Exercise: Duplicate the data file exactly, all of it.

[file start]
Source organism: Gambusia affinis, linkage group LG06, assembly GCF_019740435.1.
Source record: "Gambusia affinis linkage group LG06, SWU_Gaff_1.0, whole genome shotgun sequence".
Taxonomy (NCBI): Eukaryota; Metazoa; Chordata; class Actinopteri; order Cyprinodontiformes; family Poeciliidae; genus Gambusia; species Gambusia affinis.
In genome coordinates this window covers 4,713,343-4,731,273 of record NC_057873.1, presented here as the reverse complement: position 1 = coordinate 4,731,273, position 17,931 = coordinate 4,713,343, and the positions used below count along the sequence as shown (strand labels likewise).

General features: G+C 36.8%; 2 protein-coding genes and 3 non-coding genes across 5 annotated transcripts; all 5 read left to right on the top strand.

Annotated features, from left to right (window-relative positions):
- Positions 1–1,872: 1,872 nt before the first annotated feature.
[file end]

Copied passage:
Source organism: Gambusia affinis, linkage group LG06, assembly GCF_019740435.1.
Source record: "Gambusia affinis linkage group LG06, SWU_Gaff_1.0, whole genome shotgun sequence".
Taxonomy (NCBI): Eukaryota; Metazoa; Chordata; class Actinopteri; order Cyprinodontiformes; family Poeciliidae; genus Gambusia; species Gambusia affinis.
In genome coordinates this window covers 4,713,343-4,731,273 of record NC_057873.1, presented here as the reverse complement: position 1 = coordinate 4,731,273, position 17,931 = coordinate 4,713,343, and the positions used below count along the sequence as shown (strand labels likewise).

General features: G+C 36.8%; 2 protein-coding genes and 3 non-coding genes across 5 annotated transcripts; all 5 read left to right on the top strand.

Annotated features, from left to right (window-relative positions):
- Positions 1–1,872: 1,872 nt before the first annotated feature.